American Will End 50-Seater NYC Operations As JetBlue Partnership Advances

American Airlines and JetBlue are forging ahead with their strategic alliance. The two carriers are moving forward with their plan to partner on routes out of New York and Boston after a review from the US Department of Transportation (DOT). As part of it, American Airlines is now moving ahead and will be ending 50-seat regional jet operations out of New York City.

American and JetBlue
American Airlines and JetBlue are moving forward with their partnership. Photo: Getty Images

Moving forward with the partnership

After Spirit Airlines and Southwest Airlines put forth their concerns over the partnership between American and JetBlue, the two airlines agreed to certain provisions in exchange for the termination of the DOT review. The two carriers have received the green light for strategic partnership touching routes to and from the three New York City-area airports and Boston. The carriers billed this as a way to accelerate each airline’s recovery from the crisis.

Scott Laurence, head of revenue and planning at JetBlue, stated the following in a press release viewed by Simple Flying:

“Through this alliance, we are one step closer to bringing customers even more competition in the Northeast, especially on routes currently served by only one airline with high fares and poor service. Customers who love the JetBlue experience can look forward to significant growth at LaGuardia and similarly up to 70 daily flights at Newark, as well as seamless connections onto American’s long-haul network in and out of New York and Boston.”

American and JetBlue are only partnering on routes that touch New York or Boston. Photo: Getty Images

Vasu Raja, Chief Revenue Officer of American Airlines, stated the following in a release:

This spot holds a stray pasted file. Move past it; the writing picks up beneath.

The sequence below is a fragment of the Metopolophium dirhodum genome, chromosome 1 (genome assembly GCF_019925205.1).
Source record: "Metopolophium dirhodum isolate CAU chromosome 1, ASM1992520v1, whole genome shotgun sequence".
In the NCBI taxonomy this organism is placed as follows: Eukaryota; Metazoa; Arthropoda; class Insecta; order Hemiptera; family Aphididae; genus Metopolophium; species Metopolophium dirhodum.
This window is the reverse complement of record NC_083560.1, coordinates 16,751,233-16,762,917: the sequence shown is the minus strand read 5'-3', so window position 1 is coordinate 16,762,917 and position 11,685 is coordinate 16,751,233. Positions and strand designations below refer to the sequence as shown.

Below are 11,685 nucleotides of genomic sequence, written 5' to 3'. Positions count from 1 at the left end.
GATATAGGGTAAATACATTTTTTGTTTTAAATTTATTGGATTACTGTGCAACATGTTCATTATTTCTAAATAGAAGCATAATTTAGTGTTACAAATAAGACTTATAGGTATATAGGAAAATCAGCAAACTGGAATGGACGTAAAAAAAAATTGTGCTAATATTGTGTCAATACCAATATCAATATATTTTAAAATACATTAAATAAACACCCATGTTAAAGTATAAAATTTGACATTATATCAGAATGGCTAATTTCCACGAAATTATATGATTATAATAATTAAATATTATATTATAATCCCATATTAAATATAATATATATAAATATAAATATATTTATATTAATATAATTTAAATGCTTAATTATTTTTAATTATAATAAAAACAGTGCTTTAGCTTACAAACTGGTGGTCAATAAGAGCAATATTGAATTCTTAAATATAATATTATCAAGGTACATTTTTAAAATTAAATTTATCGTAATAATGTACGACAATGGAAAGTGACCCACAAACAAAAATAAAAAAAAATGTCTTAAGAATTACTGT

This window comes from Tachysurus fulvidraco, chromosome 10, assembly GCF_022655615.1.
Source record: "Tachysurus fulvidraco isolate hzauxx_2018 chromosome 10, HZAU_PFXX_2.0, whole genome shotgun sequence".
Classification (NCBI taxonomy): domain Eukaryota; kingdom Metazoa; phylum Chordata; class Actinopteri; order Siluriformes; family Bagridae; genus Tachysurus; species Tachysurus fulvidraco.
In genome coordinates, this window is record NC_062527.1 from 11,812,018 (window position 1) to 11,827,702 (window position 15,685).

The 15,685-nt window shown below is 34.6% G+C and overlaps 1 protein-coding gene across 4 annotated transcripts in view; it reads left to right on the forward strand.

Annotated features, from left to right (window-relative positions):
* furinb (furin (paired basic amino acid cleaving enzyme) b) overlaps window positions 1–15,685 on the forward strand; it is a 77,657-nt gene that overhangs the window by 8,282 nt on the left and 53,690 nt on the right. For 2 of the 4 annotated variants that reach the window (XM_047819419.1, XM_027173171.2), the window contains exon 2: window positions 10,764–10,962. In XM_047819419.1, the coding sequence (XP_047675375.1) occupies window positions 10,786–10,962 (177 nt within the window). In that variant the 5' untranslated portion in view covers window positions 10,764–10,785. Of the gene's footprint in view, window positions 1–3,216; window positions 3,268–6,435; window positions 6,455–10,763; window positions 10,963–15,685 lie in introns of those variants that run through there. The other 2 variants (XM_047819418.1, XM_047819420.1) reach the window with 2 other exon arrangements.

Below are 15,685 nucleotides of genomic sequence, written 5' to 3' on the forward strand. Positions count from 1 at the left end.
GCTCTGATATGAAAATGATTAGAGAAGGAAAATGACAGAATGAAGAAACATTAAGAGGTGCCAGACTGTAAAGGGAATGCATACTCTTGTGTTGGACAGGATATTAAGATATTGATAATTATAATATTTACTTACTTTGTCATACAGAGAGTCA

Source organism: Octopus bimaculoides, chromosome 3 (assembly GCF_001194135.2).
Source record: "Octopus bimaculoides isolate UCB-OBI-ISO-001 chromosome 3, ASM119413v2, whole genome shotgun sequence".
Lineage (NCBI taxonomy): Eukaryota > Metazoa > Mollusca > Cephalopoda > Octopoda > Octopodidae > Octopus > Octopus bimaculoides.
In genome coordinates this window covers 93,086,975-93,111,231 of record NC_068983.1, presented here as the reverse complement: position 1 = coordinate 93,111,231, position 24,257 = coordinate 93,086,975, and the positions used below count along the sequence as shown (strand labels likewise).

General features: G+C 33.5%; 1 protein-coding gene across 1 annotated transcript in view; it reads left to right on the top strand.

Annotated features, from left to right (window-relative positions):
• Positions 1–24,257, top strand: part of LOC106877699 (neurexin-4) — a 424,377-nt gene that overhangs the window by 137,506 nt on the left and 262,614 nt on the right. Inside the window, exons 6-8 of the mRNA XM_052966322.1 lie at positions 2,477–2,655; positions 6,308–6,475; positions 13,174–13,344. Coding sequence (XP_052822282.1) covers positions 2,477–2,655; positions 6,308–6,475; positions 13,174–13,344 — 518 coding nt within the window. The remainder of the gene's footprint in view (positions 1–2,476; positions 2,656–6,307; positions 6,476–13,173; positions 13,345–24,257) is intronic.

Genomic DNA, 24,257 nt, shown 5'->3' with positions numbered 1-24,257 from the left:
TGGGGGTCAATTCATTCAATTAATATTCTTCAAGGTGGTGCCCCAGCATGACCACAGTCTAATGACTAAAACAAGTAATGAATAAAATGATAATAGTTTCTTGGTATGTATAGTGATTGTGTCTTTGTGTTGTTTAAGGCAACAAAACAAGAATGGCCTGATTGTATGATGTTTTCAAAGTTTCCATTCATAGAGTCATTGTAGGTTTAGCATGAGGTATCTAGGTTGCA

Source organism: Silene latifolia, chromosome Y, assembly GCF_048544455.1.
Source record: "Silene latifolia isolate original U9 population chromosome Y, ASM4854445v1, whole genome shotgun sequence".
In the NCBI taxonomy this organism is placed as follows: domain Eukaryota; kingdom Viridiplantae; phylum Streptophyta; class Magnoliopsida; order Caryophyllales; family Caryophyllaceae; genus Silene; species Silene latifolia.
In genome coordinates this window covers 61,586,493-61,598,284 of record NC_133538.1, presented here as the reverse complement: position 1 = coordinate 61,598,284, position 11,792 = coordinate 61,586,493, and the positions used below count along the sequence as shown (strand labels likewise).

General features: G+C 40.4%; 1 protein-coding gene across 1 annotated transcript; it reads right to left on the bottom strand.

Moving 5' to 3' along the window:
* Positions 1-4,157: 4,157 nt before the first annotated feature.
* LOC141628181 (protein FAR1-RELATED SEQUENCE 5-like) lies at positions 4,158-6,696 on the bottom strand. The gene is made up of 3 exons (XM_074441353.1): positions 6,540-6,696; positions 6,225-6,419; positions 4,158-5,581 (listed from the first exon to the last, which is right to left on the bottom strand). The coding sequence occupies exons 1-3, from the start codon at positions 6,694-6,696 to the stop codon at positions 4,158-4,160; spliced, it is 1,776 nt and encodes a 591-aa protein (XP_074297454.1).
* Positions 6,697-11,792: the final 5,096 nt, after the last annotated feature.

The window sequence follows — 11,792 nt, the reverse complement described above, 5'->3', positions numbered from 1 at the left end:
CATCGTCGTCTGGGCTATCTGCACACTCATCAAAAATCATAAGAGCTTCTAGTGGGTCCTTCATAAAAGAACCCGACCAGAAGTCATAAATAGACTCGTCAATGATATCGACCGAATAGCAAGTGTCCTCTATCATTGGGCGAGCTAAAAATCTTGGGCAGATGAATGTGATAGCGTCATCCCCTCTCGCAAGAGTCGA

“With this alliance, American and JetBlue will operate the biggest network for our customers in the Northeast, which will allow American to grow our mainline operations as we recover from the pandemic. We are already planning to launch new international routes to Athens and Tel Aviv this summer, which are just two of many new routes we plan to launch.”

JetBlue, Ski Breaks, New Routes
JetBlue’s customers will get to access American’s long-haul international network out of New York and Boston. Photo: Getty Images

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What to expect from the new partnership

There are five key points the airlines highlighted. First is a seamless customer experience. This includes booking itineraries across either website and access to connections onboard both carriers to domestic and international routes. Elite members will also be able to access benefits and an improved on-the-ground experience for both airlines.

However, this does not mean that the two airlines will have the same onboard experience. American Airlines will not be going out and re-adding on-demand seatback entertainment screens on its aircraft, nor will JetBlue be putting a recliner-style business class onboard all of its aircraft.

Network alignment is the next key point. The two airlines, combined, will offer the largest network in New York City and Boston. As part of this, American Airlines will be up-gauging aircraft and ending 50-seater regional jet operations by the end of 2021. Starting in the first half of the year, JetBlue and American schedules in New York and Boston will be aligned for new flight options, improved schedules, better connecting opportunities, and more.

Embraer ERJ-145 Getty
American Airlines is moving to end 50-seater operations out of New York City. Photo: Getty Images